The ‘Paragraphs’ module is similar to (and the successor to) the ‘field_collection’ module in that it bundles fields together in form and functionality. We're not sure why they named it "paragraphs" because as far as we can tell, it doesn't really have anything to do with paragraphs; in the sense of a written block of text. Paragraphs deals with grouping fields together, and then handling these groups of fields as if they were a single unit. Thus, it enables you (rather than a field to an entity) to add a group of fields as if that were one field when added to the node or block.
Not only is the ‘Paragraphs’ module more stable than the ‘field_collection’ module, but it also offers advantages beyond, such as exportability and the nesting of a paragraph within a paragraph and if desired, inside of another paragraph. Since the paragraphs are essentially modular content types that are able to be called as field entity references, you can add multiple ‘Paragraphs’ into one field by referencing a ‘Paragraph’ that contains multiple fields. I can only dream of the possibilities, of course, there are limitations, but the versatility allows for features that would be much more tedious without the functionality provided by the ‘Paragraphs’ module.
One example of the functionality afforded by the implementation of the module is that you could use it to help create expanding/contracting accordions as we have here:
An accordion is an expandable content section that allows for real estate conservation. Expanding only one content section at a time provides the user with a sense of control over the content in a progressive fashion. This allows the user to choose their focus and ignore other items until they are ready to proceed.
What we're describing in this blog, is how to set up and attach fields for a node type in Drupal, so that a content administrator could create or edit a node page, and easily add any number of accordion items, without having to fuss with HTML. We integrate the HTML into our custom Drupal theme templates behind the scenes.
There are pros & cons to using accordions of course, but let's skip that discussion and get into the nuts and bolts of how to do it:
In Drupal, the ‘Paragraphs’ module adds another structure called ‘Paragraph Types’. It is within this structure that ‘Paragraphs’ are created.
In the previous image, I am going to focus on the two ‘Paragraph Types’ called Content and Section. It is from those two ‘Paragraphs’ that I created the accordion layout. The first thing I did was create the ‘Paragraph Type’ called Content. I added the fields for Body and Title and limited their allowed number of values to one.
Once that was completed, I added the ‘Paragraph Type’ called Section. Inside of the Section ‘Paragraph Type,’ I added fields for the Heading and for the Content ‘Paragraph Type’. Note that when selecting another ‘Paragraph Type’, the default method is to select it by checking the box next to the ‘Paragraph Type’ that you want to reference. In this case, I reference Content.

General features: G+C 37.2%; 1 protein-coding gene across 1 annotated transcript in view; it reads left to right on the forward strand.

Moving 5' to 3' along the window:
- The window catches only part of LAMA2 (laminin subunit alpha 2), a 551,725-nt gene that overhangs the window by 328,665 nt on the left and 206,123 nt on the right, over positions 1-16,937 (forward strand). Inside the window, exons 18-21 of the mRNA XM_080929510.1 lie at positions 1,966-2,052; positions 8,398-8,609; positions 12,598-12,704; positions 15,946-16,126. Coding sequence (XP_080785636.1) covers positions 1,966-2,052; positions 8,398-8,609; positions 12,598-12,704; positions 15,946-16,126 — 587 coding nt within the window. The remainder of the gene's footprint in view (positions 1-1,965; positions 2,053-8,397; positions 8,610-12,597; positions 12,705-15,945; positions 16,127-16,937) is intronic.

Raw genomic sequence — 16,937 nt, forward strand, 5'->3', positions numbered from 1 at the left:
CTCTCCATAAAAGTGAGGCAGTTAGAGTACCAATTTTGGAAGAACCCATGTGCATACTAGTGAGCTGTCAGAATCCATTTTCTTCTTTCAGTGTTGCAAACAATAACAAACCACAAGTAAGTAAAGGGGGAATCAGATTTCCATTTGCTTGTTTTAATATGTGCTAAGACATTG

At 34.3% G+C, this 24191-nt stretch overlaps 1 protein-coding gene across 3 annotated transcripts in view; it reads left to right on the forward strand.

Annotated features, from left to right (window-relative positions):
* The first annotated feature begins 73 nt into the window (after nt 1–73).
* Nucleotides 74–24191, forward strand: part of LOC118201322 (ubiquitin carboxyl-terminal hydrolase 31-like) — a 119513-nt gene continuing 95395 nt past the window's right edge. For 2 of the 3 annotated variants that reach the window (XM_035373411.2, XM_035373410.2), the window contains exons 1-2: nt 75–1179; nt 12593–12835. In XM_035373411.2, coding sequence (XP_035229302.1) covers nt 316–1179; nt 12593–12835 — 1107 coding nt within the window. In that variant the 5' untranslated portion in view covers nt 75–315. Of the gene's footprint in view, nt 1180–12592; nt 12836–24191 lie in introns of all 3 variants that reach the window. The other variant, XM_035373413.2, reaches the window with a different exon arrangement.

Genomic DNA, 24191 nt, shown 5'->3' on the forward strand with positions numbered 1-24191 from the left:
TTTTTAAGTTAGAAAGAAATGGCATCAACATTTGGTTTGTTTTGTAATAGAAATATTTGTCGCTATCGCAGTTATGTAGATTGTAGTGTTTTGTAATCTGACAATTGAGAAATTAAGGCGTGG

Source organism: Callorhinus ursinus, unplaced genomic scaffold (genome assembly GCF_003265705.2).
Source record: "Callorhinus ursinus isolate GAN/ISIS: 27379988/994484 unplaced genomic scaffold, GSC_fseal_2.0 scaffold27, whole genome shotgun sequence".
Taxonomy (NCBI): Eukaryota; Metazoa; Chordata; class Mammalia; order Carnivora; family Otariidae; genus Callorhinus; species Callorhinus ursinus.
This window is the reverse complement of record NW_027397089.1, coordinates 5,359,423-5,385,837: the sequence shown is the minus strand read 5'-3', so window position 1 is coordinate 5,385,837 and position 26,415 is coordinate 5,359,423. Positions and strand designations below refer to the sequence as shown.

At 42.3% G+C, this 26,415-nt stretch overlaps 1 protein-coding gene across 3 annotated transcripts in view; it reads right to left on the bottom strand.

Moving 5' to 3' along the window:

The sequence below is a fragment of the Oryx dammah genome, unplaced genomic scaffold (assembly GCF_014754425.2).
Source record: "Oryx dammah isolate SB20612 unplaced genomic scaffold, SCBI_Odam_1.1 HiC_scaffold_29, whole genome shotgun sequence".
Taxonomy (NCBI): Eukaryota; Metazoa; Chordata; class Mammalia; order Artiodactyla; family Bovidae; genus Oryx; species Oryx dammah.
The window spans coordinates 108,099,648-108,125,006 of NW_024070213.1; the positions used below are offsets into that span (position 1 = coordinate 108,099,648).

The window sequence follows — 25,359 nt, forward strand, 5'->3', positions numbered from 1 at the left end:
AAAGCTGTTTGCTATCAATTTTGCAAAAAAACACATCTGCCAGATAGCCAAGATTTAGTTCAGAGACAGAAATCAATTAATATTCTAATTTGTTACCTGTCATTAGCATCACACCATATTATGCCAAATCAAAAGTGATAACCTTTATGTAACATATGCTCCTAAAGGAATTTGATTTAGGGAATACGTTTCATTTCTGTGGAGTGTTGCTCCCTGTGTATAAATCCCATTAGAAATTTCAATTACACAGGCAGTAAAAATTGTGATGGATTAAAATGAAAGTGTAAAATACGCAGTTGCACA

And as you can see below, the Section ‘Paragraph’ now contains a field named Content that is an entity reference of the Content ‘Paragraph Type’.
I set the allowed number of values to one for the Heading and to unlimited for the Content field. Setting the Content field to unlimited allows for accordions to be added to the section under the form display to the desired quantity. Once I had the Section ‘Paragraph Type’ created, I added it to my Content type by selecting ‘Paragraph’ under “Reference revisions”. I likewise set this field to allow for an unlimited number of values so that multiple sections could be added to the form display.
Now that the content fields are added, I still have to edit them so that it will function like an accordion. In this case, I used jQuery to create classes that could easily be added to modified twig templates.
Above we have three classes specified. All of the classes are being used in different ways to style and introduce functionality to the accordion. The click function is where the magic unfolds... so to say. First, the choice was made to hide the content with visibility hidden rather than use .hide(), because the .hide() function did not play well with some of the content we put into an accordion. It is still a viable option to use .hide() if it works for you.
The next step is to edit specialized twig templates that were modified for the specific ‘Paragraph Types’. The most important is the one for the Content ‘Paragraph Type’.
As demonstrated, I surrounded the fields in the class ‘expander’ and added the class ‘down-arrow’ for styling purposes. The ‘heading’ class is then added to the div surrounding the title. This is only to style the title field. I edited the Section ‘Paragraph Type’ twig template only to add a class for styling purposes.
With all of this done, the accordions are ready to use. Just remember to add styling and you can add as many accordions as you like.